I recently attempted to print our church magazine using my new Suse 11.1
KDE OpenOffice installation. My wife prepares it on a WinXP laptop but
had a printer problem.
The result was most strange in that it produced a 1/4 scaled version of
the pages side by side on the top half of portrait A4 paper instead of
1/2 scaled pages on a landscape paper as the Windows version does!
I believe that the reason is the lack of a paper orientation option in
the printer properties. This option is available on the WinXP version.
I understand that this option is available on versions supplied by
other Linux distros and may work with Gnome.
I have tried removing the Suse repo OOo and installing the OOo.org
download but that wouldn’t run. I got the error message:
“The application cannot be started.
iso resource could not be loaded by SfxApplication”
and nothing starts. Having failed to discover what that meant, I
reinstalled the Suse repo version.
Why is the paper orientation option missing or is there another clever
way of specifying it that I haven’t discovered?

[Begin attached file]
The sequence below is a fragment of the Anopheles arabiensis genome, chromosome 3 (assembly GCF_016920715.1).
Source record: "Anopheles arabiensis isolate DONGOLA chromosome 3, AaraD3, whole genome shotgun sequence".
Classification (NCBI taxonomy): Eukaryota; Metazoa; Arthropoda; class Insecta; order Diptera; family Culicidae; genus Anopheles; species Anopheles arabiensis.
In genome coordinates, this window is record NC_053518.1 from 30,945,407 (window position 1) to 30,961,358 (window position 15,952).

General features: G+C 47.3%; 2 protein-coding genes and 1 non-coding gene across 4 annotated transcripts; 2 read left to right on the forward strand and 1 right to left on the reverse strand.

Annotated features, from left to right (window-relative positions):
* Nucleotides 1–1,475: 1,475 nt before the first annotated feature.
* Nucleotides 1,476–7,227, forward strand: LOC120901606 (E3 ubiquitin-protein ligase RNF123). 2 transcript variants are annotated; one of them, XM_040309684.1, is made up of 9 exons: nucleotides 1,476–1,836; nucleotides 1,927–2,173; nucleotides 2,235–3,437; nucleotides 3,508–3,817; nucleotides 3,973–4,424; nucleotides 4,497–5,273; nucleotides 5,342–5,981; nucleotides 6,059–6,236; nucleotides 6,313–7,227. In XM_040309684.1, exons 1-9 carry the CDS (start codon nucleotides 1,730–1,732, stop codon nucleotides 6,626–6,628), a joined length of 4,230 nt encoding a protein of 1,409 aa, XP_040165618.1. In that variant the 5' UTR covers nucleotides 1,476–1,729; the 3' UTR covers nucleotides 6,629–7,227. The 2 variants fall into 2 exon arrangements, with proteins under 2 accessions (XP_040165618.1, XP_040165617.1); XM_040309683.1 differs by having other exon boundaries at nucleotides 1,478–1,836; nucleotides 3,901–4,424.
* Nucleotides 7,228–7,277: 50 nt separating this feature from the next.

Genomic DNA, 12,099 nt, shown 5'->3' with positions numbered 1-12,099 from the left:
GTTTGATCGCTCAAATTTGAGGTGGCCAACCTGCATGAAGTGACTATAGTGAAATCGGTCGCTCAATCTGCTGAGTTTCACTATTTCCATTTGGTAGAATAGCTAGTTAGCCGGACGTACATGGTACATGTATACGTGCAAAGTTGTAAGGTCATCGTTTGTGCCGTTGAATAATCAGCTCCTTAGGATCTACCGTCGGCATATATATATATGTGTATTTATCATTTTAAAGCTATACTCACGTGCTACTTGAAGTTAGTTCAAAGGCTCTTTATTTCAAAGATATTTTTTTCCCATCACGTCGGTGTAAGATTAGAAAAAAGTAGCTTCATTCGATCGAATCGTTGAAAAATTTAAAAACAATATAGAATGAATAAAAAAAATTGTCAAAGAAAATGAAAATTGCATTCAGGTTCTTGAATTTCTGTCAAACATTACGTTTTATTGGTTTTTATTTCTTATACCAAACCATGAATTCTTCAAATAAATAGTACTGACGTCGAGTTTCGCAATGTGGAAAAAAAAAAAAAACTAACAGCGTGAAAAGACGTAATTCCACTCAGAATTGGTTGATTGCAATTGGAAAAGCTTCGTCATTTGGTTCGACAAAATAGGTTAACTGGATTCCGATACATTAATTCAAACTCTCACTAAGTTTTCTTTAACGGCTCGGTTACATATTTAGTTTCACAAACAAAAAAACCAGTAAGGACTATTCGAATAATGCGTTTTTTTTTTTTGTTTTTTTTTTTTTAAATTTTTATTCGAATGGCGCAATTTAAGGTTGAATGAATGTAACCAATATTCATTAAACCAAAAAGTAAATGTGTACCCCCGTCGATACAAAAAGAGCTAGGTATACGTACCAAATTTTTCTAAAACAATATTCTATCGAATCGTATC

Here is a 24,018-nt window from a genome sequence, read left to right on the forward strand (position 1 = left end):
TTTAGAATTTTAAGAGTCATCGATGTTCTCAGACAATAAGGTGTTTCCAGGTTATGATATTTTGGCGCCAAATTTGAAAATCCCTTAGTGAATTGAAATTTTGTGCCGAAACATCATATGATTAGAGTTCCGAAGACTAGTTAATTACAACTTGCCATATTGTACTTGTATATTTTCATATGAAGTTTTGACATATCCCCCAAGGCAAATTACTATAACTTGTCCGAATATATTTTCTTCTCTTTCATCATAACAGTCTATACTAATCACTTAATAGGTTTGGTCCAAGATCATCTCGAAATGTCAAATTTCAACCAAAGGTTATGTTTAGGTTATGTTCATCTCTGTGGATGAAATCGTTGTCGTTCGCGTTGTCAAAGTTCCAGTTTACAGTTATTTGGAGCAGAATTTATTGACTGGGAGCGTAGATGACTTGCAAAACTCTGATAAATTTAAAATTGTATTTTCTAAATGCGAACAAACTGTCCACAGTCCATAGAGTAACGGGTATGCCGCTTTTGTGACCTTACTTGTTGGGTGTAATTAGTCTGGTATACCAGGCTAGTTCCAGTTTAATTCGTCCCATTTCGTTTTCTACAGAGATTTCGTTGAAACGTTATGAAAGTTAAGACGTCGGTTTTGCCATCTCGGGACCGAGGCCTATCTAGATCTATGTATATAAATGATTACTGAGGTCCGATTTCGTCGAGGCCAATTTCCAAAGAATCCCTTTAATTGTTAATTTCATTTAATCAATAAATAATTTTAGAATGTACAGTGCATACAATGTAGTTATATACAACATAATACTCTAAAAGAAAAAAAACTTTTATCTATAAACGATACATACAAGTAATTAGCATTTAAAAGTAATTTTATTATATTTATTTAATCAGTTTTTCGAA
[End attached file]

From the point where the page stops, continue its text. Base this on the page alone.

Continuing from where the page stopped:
Thanks for the response but the problem can’t be solved by setting the
page format to landscape.
I want to print portrait format pages reduced to half size on half a
landscape A4 page to produce a brochure or booklet. The brochure print
option does this and even gets the page numbers right, i.e. on a 16 page
booklet it prints page 16 and 1 on the same piece of paper, then 2 and
15 because this the the other side of the paper when assembled,then 14
and 3, and so on. I suggest that you try it and see. It’s very useful
but only works properly if you can set the print paper orientation to
landscape (as I can on the M$ Win XP version). This does not appear to
be possible on the Suse KDE version of OOo writer.
I wonder if the Gnome version suffers this problem :\
Your other option is to try Scribus which was developed specifically to
deal with this type of publication. It takes a radically different
approach but has been developed to enable high quality output to be sent
directly to a printer.
If you are migrating an operation with a view to the longterm, Scribus
would be a better option.